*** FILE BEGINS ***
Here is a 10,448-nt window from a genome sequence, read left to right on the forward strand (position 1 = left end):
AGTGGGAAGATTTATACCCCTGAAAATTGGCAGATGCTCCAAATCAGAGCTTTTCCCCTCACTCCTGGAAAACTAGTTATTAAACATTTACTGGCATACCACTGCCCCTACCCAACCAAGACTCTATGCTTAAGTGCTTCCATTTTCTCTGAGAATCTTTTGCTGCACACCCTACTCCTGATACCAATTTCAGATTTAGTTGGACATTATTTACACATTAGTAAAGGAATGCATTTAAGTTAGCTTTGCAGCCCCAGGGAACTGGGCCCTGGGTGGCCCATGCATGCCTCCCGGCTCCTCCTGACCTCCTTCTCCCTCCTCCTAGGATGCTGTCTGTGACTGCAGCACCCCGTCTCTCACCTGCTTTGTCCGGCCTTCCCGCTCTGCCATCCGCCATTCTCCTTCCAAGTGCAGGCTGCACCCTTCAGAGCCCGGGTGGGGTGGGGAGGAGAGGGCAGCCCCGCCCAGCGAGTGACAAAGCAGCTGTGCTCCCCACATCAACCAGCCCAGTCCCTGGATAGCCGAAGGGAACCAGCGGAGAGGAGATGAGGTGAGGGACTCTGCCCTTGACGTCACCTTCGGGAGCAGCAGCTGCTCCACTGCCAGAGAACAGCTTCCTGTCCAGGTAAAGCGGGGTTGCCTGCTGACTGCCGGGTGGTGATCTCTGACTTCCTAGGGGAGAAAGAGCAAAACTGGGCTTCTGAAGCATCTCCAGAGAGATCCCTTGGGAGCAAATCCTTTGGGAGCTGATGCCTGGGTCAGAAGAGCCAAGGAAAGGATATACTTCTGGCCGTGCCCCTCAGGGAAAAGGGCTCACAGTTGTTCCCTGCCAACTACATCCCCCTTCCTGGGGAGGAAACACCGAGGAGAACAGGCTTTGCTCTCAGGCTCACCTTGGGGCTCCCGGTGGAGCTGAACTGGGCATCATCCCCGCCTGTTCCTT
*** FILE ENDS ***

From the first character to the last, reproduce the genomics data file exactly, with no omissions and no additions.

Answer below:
Here is a 10,448-nt window from a genome sequence, read left to right on the forward strand (position 1 = left end):
AGTGGGAAGATTTATACCCCTGAAAATTGGCAGATGCTCCAAATCAGAGCTTTTCCCCTCACTCCTGGAAAACTAGTTATTAAACATTTACTGGCATACCACTGCCCCTACCCAACCAAGACTCTATGCTTAAGTGCTTCCATTTTCTCTGAGAATCTTTTGCTGCACACCCTACTCCTGATACCAATTTCAGATTTAGTTGGACATTATTTACACATTAGTAAAGGAATGCATTTAAGTTAGCTTTGCAGCCCCAGGGAACTGGGCCCTGGGTGGCCCATGCATGCCTCCCGGCTCCTCCTGACCTCCTTCTCCCTCCTCCTAGGATGCTGTCTGTGACTGCAGCACCCCGTCTCTCACCTGCTTTGTCCGGCCTTCCCGCTCTGCCATCCGCCATTCTCCTTCCAAGTGCAGGCTGCACCCTTCAGAGCCCGGGTGGGGTGGGGAGGAGAGGGCAGCCCCGCCCAGCGAGTGACAAAGCAGCTGTGCTCCCCACATCAACCAGCCCAGTCCCTGGATAGCCGAAGGGAACCAGCGGAGAGGAGATGAGGTGAGGGACTCTGCCCTTGACGTCACCTTCGGGAGCAGCAGCTGCTCCACTGCCAGAGAACAGCTTCCTGTCCAGGTAAAGCGGGGTTGCCTGCTGACTGCCGGGTGGTGATCTCTGACTTCCTAGGGGAGAAAGAGCAAAACTGGGCTTCTGAAGCATCTCCAGAGAGATCCCTTGGGAGCAAATCCTTTGGGAGCTGATGCCTGGGTCAGAAGAGCCAAGGAAAGGATATACTTCTGGCCGTGCCCCTCAGGGAAAAGGGCTCACAGTTGTTCCCTGCCAACTACATCCCCCTTCCTGGGGAGGAAACACCGAGGAGAACAGGCTTTGCTCTCAGGCTCACCTTGGGGCTCCCGGTGGAGCTGAACTGGGCATCATCCCCGCCTGTTCCTT